At first, I had no trouble running the Intermodal train around Loop one. I kept the track clean using the Swiffer method, and everything seemed fine. However, after winter and the second running season began, I ran into all sorts of problems. The train just would not go. It would go for a few feet, and die, go a few feet, and die. I cleaned the track, I re-cleaned the track. I installed more feeders to the track. Nothing seemed to work. To this day, I don't know what went wrong. But I eventually couldn't take it any more, and decided to convert to battery power. After experimenting with various makes of batteries, etc., I eventually opted (after much research here) for the following: 22 Volt Lithium Ion batteries and Tenergy battery chargers purchased from All Battery.com; the NCE G-Wire radio control system, and the same Titan U DCC decoders. I opted to put the battery and a Radio Shack switch in a separate battery car trailing behind the locomotive. Although this cut down on the prototypicality of the look of the trains, it was much easier than trying to install a battery and switch inside the train.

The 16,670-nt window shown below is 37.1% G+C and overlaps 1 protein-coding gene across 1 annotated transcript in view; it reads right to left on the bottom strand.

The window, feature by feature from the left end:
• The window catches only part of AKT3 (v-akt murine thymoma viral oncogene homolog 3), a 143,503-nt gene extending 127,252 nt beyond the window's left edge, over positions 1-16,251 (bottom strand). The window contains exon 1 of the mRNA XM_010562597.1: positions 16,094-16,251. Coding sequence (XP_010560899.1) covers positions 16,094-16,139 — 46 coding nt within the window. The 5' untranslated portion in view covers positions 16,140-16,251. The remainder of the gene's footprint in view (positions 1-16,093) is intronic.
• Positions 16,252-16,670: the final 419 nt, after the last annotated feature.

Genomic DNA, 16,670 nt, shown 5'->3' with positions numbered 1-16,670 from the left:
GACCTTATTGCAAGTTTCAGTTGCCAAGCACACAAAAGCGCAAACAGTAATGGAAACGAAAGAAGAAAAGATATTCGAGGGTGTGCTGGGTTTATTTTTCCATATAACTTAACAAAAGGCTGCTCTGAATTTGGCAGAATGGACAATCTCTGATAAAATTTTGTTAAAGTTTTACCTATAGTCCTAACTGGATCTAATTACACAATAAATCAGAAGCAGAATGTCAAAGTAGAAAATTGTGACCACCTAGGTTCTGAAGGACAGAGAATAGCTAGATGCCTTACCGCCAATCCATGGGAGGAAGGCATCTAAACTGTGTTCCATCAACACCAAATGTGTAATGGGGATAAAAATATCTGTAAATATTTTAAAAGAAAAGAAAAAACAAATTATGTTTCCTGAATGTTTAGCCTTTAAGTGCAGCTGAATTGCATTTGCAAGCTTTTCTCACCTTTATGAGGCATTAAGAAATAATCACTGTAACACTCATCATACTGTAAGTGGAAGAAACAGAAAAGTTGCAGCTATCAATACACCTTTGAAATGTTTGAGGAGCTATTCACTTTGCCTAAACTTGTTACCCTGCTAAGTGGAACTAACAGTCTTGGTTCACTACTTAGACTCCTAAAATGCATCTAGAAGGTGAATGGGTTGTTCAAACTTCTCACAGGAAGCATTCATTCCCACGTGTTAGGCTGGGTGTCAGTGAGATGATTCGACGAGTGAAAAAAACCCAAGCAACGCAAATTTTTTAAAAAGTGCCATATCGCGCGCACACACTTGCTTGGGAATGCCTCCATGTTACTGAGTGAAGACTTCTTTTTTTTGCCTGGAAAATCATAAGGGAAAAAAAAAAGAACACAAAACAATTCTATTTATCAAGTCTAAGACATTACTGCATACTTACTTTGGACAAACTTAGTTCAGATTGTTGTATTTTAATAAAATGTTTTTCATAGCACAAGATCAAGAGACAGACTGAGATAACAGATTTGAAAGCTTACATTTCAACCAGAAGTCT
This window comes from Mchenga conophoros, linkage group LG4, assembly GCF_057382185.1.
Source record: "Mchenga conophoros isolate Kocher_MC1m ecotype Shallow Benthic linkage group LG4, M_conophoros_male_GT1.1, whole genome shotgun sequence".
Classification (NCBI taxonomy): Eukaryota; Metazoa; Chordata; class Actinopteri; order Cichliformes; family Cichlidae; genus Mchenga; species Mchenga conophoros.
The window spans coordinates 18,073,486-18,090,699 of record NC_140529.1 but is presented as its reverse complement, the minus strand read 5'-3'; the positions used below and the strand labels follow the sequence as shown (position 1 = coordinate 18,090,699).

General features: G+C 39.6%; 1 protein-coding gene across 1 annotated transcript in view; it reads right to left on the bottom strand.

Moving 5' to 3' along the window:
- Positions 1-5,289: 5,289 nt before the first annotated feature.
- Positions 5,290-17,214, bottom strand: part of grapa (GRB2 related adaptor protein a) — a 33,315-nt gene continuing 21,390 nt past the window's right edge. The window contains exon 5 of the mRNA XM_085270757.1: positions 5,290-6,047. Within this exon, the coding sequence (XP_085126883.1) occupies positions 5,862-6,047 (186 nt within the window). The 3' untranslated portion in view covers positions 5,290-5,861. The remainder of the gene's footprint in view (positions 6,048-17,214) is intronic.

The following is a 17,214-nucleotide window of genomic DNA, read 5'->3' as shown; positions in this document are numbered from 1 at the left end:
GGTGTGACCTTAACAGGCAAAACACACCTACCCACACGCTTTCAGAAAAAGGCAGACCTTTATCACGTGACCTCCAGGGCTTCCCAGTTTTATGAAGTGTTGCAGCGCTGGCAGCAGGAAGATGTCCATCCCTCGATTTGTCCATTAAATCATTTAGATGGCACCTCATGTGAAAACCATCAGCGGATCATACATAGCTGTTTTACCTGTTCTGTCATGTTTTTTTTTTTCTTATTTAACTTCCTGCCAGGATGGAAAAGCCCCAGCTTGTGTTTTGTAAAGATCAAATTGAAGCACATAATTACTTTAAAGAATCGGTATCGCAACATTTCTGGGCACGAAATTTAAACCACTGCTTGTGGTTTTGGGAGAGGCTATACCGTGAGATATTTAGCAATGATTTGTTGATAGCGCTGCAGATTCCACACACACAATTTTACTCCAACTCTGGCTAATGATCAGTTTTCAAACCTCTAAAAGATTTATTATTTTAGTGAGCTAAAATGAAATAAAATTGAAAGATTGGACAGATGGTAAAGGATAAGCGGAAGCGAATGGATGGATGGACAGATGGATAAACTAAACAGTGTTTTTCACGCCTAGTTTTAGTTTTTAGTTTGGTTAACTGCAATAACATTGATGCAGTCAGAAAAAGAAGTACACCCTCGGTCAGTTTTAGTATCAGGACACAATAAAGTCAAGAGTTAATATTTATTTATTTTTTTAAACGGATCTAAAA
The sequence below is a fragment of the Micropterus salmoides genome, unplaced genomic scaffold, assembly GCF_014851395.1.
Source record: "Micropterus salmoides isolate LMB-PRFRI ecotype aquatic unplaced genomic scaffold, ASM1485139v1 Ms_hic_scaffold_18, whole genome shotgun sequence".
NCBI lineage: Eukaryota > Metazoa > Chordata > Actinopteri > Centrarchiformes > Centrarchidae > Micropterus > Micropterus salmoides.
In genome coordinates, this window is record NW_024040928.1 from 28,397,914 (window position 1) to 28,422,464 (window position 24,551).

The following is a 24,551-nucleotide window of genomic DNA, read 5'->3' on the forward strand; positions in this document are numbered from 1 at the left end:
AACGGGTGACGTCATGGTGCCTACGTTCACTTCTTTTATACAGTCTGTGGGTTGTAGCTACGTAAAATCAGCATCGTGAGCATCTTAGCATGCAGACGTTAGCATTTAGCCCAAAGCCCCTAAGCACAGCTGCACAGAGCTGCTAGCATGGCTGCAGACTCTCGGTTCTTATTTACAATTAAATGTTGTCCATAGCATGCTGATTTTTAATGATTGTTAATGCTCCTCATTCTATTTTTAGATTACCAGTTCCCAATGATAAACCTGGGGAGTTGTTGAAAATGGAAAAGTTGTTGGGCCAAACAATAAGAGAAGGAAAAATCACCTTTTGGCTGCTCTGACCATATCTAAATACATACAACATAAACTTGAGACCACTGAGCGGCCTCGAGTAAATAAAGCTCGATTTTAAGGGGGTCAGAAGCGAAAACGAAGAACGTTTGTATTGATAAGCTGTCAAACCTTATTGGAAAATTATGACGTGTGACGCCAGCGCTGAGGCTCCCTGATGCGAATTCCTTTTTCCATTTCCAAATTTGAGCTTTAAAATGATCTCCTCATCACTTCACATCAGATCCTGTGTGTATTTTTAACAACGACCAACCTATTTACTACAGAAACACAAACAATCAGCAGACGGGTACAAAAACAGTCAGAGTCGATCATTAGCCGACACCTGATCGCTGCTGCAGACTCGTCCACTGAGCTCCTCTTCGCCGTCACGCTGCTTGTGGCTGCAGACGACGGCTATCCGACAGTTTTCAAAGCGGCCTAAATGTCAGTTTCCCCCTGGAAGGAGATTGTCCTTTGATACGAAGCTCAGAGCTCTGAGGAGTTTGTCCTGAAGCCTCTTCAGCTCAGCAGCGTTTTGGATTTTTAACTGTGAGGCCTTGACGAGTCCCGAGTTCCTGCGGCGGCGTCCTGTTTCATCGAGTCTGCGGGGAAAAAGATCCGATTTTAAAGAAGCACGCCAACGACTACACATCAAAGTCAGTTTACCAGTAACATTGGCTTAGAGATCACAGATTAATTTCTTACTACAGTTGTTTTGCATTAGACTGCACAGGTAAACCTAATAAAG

My ultimate setup was after much trial and error, mind you. I found that anything less than 22 Volts wasn't really sufficient to power two Dash-9s in consist pulling 15 fully loaded Intermodal cars. As I said, I was familiar with NCE systems, so I was comfortable with the G Wire controls. The only disadvantage of the All-Battery.com batteries and chargers was that it was necessary to find the appropriate connectors to the Dash-9s and the chargers; they were not pre-installed as with some other batteries. And the Tenergy charger does not have a built-in switch to select between charging or operation.